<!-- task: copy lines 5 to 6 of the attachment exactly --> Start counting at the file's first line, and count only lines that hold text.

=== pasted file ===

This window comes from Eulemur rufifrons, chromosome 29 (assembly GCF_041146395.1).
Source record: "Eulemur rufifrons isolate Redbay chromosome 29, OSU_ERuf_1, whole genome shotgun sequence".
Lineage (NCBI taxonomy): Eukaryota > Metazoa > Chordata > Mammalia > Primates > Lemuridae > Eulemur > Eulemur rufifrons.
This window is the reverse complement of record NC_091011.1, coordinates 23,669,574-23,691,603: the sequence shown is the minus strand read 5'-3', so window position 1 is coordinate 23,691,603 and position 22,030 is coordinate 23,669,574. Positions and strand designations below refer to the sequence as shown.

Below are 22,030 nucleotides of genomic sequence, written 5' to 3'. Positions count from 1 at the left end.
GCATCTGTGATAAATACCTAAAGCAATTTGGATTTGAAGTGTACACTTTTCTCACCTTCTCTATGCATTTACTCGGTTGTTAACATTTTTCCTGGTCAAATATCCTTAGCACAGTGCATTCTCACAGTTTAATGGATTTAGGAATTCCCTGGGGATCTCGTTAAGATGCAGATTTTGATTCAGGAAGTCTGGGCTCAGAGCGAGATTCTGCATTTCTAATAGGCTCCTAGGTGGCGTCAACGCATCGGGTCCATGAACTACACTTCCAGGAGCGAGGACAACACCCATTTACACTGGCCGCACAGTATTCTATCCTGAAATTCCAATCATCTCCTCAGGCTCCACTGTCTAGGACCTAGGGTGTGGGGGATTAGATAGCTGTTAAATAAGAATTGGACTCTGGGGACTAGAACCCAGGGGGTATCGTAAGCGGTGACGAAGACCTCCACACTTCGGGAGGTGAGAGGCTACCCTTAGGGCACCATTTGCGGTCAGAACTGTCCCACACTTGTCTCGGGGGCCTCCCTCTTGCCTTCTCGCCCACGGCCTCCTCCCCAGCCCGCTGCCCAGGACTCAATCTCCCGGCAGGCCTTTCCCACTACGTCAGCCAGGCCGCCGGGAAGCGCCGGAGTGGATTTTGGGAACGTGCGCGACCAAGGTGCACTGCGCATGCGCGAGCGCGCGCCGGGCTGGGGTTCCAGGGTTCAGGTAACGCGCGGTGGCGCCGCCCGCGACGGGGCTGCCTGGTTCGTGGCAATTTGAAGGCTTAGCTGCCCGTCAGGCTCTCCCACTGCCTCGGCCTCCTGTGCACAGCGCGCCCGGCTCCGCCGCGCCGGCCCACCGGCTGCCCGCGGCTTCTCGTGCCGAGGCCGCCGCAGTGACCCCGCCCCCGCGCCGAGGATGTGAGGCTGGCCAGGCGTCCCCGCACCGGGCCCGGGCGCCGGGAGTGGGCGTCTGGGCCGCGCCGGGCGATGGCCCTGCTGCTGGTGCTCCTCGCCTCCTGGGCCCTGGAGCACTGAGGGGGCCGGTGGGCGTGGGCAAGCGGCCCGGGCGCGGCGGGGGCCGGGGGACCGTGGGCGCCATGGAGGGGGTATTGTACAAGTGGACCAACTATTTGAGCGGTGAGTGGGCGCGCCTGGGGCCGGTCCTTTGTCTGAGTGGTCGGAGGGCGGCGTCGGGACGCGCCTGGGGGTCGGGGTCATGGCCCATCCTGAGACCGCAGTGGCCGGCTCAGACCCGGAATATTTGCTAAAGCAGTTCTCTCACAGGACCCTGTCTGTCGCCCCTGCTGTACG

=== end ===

Below are 22,030 nucleotides of genomic sequence, written 5' to 3'. Positions count from 1 at the left end.
GCATCTGTGATAAATACCTAAAGCAATTTGGATTTGAAGTGTACACTTTTCTCACCTTCTCTATGCATTTACTCGGTTGTTAACATTTTTCCTGGTCAAATATCCTTAGCACAGTGCATTCTCACAGTTTAATGGATTTAGGAATTCCCTGGGGATCTCGTTAAGATGCAGATTTTGATTCAGGAAGTCTGGGCTCAGAGCGAGATTCTGCATTTCTAATAGGCTCCTAGGTGGCGTCAACGCATCGGGTCCATGAACTACACTTCCAGGAGCGAGGACAACACCCATTTACACTGGCCGCACAGTATTCTATCCTGAAATTCCAATCATCTCCTCAGGCTCCACTGTCTAGGACCTAGGGTGTGGGGGATTAGATAGCTGTTAAATAAGAATTGGACTCTGGGGACTAGAACCCAGGGGGTATCGTAAGCGGTGACGAAGACCTCCACACTTCGGGAGGTGAGAGGCTACCCTTAGGGCACCATTTGCGGTCAGAACTGTCCCACACTTGTCTCGGGGGCCTCCCTCTTGCCTTCTCGCCCACGGCCTCCTCCCCAGCCCGCTGCCCAGGACTCAATCTCCCGGCAGGCCTTTCCCACTACGTCAGCCAGGCCGCCGGGAAGCGCCGGAGTGGATTTTGGGAACGTGCGCGACCAAGGTGCACTGCGCATGCGCGAGCGCGCGCCGGGCTGGGGTTCCAGGGTTCAGGTAACGCGCGGTGGCGCCGCCCGCGACGGGGCTGCCTGGTTCGTGGCAATTTGAAGGCTTAGCTGCCCGTCAGGCTCTCCCACTGCCTCGGCCTCCTGTGCACAGCGCGCCCGGCTCCGCCGCGCCGGCCCACCGGCTGCCCGCGGCTTCTCGTGCCGAGGCCGCCGCAGTGACCCCGCCCCCGCGCCGAGGATGTGAGGCTGGCCAGGCGTCCCCGCACCGGGCCCGGGCGCCGGGAGTGGGCGTCTGGGCCGCGCCGGGCGATGGCCCTGCTGCTGGTGCTCCTCGCCTCCTGGGCCCTGGAGCACTGAGGGGGCCGGTGGGCGTGGGCAAGCGGCCCGGGCGCGGCGGGGGCCGGGGGACCGTGGGCGCCATGGAGGGGGTATTGTACAAGTGGACCAACTATTTGAGCGGTGAGTGGGCGCGCCTGGGGCCGGTCCTTTGTCTGAGTGGTCGGAGGGCGGCGTCGGGACGCGCCTGGGGGTCGGGGTCATGGCCCATCCTGAGACCGCAGTGGCCGGCTCAGACCCGGAATATTTGCTAAAGCAGTTCTCTCACAGGACCCTGTCTGTCGCCCCTGCTGTACG